To the researchers’ surprise, however, they found that this same Ih channel was even more greatly increased in resilient mice, even while dopamine neuron activity remained normal. This was puzzling.

“How could this increase in the Ih channel, which we know is a pathogenic mechanism, be even bigger in resilient animals?” Han asked. “This meant that there definitely had to be some other mechanism that counteracts this bad change in the Ih channel.”

Eventually the researchers found another circuit, a potassium channel that mediates the Ih channel’s increase in resilient animals only. The stress-induced increase in Ih, an excitatory channel, was effectively counterbalanced by an increase in the potassium channel, which is inhibitory. When the Ih channel’s excitatory activity reaches a specific “tipping point,” Han says, the compensatory action is triggered, normalizing dopamine neuron firing in resilient mice. This work suggests a clear neurobiological mechanism underlying resilience and elegantly demonstrates the active nature of resilience at the molecular level.

“As we get to the bottom of a mystery that has perplexed the field for more than a decade, the story takes an unexpected twist that may hold clues to future antidepressants that would act through this counterintuitive resilience mechanism,” NIMH Director Thomas R. Insel, M.D., said in a statement about the Han paper.

Han’s group went on to show that using a clinically available drug (lamotrigine, which is used to treat depressive episodes in bipolar disorder) to increase the activity of the Ih channel in susceptible animals effectively made them resilient. “After five days of using this Ih potentiator in test mice, depression-related behaviors were all normalized,” Han says.

But there is a catch: before things got better, they got worse. Symptoms were more pronounced in the period up to the tipping point where the potassium channel counterbalance kicked in. From a clinical point of view, this could be troublesome. Depression already carries a risk of suicide, so pushing patients into a physiological state that may represent more intense depression could carry an unacceptable risk.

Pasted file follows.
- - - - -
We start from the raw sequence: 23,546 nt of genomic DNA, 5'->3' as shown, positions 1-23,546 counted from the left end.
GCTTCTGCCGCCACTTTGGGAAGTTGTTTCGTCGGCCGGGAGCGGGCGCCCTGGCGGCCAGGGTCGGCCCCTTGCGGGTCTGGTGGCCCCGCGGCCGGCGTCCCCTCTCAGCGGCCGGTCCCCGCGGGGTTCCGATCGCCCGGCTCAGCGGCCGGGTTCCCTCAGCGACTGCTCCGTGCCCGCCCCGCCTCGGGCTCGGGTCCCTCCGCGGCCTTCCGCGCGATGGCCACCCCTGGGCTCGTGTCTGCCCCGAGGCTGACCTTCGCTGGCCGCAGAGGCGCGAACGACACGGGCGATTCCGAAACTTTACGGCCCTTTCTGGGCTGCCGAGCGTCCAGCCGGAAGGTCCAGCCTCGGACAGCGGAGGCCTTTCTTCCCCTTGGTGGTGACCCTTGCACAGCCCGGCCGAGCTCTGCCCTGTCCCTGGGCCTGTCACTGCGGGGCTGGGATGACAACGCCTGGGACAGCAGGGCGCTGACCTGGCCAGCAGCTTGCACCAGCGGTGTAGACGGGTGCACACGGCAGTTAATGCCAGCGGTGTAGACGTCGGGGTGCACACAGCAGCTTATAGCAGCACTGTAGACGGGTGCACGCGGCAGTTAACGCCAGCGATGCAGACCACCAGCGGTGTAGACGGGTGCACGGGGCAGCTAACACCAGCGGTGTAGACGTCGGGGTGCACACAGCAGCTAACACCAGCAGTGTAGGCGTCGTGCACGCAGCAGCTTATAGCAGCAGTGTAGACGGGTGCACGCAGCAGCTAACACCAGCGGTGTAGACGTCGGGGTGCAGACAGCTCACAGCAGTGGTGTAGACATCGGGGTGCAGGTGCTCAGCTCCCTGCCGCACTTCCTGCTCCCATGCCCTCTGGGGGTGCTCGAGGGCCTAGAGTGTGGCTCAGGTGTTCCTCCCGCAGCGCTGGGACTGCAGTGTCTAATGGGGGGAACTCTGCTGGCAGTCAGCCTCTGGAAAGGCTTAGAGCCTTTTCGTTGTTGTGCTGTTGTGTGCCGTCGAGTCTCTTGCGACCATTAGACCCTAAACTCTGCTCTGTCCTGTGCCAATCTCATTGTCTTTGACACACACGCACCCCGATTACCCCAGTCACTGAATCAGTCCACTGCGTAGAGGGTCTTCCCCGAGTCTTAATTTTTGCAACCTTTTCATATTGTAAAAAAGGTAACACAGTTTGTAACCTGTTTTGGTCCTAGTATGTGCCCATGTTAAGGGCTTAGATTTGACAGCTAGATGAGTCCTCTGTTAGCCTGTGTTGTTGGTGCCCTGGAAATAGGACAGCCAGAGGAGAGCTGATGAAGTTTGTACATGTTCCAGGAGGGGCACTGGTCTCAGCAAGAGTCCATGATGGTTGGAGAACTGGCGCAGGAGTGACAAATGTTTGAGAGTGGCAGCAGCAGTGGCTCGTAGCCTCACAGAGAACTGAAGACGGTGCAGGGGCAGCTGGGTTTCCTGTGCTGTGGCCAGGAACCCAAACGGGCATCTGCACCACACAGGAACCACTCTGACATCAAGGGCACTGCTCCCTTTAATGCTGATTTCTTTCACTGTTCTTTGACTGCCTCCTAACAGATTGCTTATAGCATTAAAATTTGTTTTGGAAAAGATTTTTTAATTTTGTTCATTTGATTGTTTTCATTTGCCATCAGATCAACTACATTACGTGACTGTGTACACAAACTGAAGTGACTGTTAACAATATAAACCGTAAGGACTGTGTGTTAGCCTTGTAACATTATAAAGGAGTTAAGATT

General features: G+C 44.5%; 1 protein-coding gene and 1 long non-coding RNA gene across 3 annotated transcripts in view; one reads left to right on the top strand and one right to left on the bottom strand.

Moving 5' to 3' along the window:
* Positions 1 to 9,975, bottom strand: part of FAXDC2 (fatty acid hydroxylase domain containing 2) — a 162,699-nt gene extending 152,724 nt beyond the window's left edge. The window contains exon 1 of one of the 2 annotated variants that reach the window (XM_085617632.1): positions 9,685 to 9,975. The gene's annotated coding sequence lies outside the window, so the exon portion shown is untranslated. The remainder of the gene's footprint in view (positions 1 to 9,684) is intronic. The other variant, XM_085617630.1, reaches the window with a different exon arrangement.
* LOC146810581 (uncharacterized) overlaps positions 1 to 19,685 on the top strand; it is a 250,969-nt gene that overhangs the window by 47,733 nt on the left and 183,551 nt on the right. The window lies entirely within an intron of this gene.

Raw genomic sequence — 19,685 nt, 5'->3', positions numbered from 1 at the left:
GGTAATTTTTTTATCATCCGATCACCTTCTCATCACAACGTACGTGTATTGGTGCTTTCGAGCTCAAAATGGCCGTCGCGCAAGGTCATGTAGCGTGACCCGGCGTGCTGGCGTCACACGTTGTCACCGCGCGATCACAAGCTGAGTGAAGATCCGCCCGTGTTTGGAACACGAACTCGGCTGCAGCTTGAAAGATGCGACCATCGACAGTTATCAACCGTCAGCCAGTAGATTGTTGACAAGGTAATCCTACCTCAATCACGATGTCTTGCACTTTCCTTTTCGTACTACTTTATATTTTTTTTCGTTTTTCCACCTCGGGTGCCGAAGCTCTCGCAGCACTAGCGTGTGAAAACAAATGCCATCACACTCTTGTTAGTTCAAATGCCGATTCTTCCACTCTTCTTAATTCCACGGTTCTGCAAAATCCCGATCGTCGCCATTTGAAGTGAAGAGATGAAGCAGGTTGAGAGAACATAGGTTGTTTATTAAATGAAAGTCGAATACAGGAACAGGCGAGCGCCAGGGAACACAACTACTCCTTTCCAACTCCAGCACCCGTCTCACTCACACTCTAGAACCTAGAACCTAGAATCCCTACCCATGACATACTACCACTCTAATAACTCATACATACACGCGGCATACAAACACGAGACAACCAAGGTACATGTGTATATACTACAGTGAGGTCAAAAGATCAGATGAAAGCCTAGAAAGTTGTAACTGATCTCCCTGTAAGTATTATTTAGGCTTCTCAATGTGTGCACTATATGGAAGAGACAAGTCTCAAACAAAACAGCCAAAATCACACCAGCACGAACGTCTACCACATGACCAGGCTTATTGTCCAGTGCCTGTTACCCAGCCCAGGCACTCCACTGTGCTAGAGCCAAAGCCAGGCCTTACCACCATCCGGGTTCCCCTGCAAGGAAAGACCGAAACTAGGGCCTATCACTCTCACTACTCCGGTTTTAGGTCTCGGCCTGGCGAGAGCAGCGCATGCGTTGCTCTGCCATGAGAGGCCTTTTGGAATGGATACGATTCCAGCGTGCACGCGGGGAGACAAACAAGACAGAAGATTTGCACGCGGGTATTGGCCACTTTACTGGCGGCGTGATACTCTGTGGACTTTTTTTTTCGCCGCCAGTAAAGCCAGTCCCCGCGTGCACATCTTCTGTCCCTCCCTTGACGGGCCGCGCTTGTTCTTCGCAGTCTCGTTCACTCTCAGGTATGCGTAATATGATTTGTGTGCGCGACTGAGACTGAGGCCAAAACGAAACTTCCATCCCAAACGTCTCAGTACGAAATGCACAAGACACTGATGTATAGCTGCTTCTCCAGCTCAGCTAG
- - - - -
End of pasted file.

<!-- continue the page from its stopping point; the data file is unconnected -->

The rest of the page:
Han likens the phenomenon to a behavioral treatment called exposure therapy, which is used to treat Post-Traumatic Stress Disorder (PTSD). In exposure therapy, he says, “Patients are actually suffering more in the beginning, but eventually the brain adapts and you see treatment effects.” This mechanism may in fact explain why exposure therapy works, and certainly points to a possible mechanism of action for lamotrigine.

A New Direction for Drug Discovery in Psychiatry?
Either way, these findings inform drug-discovery efforts in psychiatric illness. The search for new medications that can effectively treat depression, PTSD, and other anxiety disorders has been a long, slow slog, but resilience research has the potential to take it in a new direction.

“Most efforts in drug development for depression in the last half century have focused on looking for ways to undo the bad effects of stress,” says Nestler. “But based on what we’ve learned, maybe a better way is to look for new ways to induce resilience.” Nestler and others are leading the charge to do just that, screening chemical libraries to identify candidate molecules and evaluate them first in the laboratory and then in animals to determine if human clinical trials are warranted. It’s a process that is not easy and will take a lot of time, he says.

In the meantime, behavioral therapies fill the gap where drugs cannot. In depression, cognitive behavioral therapy–a form of talk therapy performed by a psychotherapist–has been shown to be as effective as antidepressant medications in most patients. In PTSD, the gold standards of treatment are behavioral interventions: Prolonged Exposure Therapy, in which survivors repeatedly re-experience their traumatic event in safe environments, and Cognitive Processing Therapy, a talk therapy focused on challenging and modifying maladaptive beliefs related to the trauma. Kathleen Chard, Ph.D., a Veteran’s Administration researcher and professor of psychiatry and behavioral neuroscience at the University of Cincinnati, is leading a large, multisite VA-funded study to try to determine which of these therapies works best in which people, an outstanding question that has hampered best practices in treatment.

As a VA researcher and director of the Trauma Recovery Center at the Cincinnati VA Medical Center, Chard is interested in understanding which enlisted men and women are more susceptible to having a traumatic response to military service, and ensuring that those who are exposed to trauma get the right treatment to help prevent a downward cascade into chronic psychopathology. The “right” treatment might be different based on one’s genetic make-up and various interpersonal characteristics that seem to be linked to PTSD, such as temperament, the culture in which one is raised, and the environment that one is in after trauma occurs, she says.

“I think we have to be very cautious to adopt resiliency protocols that are actually proven to be effective in the area that we’re using them,” Chard says. “I don’t know that we can say that a resiliency protocol that’s good for high school students is good for police officers. We need to think about resilience as not being one size fits all.”